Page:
The speakers are Birgir Orn Smarason and Alexandra Leeper from Icelandic food and biotech R&D company Matís, which is part of the project consortium, and Ricardo Ekmay, from US wood-to-feed producer Arbiom, the project beneficiary.
The Sylfeed project, which started in 2017, has been working on the upscaling a biorefinery concept that can convert woody biomass into high-value single cell protein (SCP) for use as animal feed, most notably in increasing fish production.
An excellent raw material
Wood residues are abundant and highly sustainable, while SCP has an amino-acid profile close to that of fish, making it an excellent raw material in fish feed formulation, say the project’s organisers.
The overall objective of the project is to build a demonstration plant with the capacity of treating 15 tonnes of biomass per day, or up to 5,000 tonnes of biomass per year.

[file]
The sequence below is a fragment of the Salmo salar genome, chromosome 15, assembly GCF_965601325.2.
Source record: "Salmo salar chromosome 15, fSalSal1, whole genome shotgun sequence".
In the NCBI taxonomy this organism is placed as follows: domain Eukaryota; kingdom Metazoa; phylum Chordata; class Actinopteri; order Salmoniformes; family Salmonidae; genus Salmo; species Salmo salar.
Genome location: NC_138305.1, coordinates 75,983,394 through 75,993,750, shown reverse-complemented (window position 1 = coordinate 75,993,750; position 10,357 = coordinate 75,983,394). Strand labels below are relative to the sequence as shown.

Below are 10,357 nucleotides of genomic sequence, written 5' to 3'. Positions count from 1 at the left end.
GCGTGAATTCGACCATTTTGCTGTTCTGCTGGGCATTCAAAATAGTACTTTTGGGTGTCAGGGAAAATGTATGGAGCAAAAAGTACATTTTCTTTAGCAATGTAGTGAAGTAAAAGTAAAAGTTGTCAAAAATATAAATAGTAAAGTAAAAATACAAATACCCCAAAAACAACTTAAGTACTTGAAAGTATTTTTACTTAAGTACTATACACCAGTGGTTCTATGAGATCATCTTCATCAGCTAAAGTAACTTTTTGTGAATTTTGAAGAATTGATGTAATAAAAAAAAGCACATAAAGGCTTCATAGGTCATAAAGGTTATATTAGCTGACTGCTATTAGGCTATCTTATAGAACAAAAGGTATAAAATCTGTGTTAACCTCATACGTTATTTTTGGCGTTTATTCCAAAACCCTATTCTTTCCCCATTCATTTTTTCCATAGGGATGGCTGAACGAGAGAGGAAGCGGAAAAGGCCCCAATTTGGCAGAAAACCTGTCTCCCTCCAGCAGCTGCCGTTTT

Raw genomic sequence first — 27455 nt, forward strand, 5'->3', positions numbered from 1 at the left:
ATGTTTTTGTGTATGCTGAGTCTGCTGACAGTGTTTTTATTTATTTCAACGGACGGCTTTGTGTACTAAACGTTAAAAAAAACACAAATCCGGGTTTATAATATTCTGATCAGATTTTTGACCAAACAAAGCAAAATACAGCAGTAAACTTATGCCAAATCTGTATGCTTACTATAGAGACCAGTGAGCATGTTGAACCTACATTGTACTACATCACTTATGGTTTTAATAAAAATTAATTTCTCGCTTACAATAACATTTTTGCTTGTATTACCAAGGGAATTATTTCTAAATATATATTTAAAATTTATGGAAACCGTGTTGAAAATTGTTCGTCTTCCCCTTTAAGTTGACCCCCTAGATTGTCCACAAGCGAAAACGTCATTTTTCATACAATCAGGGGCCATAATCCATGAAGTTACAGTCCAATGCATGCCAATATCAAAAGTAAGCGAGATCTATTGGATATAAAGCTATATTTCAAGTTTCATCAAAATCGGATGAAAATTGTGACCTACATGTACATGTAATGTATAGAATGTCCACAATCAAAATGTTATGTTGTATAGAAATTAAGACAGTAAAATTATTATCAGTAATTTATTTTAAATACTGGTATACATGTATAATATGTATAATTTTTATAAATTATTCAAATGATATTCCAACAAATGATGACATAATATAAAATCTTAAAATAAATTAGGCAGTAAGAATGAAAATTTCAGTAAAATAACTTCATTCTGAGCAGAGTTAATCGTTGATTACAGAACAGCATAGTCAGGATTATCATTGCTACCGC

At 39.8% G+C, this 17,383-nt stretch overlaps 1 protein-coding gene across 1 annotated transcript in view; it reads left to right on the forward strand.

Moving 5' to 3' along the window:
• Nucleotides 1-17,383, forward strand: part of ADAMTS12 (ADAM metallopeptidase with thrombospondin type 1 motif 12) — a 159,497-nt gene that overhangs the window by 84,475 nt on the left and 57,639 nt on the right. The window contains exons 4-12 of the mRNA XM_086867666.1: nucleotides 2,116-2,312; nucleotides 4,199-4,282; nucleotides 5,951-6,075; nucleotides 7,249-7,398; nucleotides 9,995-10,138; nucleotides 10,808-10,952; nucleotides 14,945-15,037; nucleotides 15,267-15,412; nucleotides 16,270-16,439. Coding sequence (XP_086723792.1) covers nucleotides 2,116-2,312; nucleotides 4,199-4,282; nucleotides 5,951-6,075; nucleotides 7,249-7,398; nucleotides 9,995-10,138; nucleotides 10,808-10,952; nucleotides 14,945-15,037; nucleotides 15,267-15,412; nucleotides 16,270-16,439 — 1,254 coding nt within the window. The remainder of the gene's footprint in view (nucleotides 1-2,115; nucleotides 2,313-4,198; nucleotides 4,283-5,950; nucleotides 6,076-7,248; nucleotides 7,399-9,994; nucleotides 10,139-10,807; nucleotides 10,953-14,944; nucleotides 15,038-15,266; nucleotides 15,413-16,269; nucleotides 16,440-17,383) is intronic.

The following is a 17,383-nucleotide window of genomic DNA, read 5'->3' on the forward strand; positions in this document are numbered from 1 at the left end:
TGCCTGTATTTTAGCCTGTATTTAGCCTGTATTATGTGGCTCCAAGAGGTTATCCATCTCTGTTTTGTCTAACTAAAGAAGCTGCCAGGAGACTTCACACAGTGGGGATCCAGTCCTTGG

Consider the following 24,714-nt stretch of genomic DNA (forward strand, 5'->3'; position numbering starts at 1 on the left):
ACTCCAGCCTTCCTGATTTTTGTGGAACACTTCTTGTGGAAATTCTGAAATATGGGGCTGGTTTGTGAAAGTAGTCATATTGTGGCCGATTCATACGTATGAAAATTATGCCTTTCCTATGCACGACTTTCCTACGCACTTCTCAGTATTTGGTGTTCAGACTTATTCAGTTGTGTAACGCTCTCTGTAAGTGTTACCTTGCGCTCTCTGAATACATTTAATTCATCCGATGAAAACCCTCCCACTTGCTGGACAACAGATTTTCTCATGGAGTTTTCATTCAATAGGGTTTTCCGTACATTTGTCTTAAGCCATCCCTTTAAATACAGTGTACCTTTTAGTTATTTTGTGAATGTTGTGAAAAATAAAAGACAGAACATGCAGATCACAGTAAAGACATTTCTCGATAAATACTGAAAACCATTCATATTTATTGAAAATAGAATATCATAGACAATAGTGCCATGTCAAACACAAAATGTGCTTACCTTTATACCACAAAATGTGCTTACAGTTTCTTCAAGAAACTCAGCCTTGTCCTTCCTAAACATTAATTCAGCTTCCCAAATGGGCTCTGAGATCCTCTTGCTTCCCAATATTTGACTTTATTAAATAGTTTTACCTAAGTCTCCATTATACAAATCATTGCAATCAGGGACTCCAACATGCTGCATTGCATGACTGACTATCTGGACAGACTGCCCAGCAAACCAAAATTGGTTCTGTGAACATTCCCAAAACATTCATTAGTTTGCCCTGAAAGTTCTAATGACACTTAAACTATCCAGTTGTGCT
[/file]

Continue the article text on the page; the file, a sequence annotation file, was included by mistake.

In October last year Arbiom announced that it had successfully achieved a critical step by completing continuous, stable operation of its fermentation technology over a seven-day period without contamination or product quality issues, producing more than half a tonne of its SCP feed ingredient, SylPro.
The production took place at the Bio Base Europe Pilot Plant (BBEPP) - a service provider for process development, scale-up and custom manufacturing of biobased products and processes - in Belgium.
The Bio-based Industries Joint Undertaking (BBI JU), a €3.7 billion partnership between the EU and the Bio-based Industries Consortium, has contributed nearly €11m to the project.
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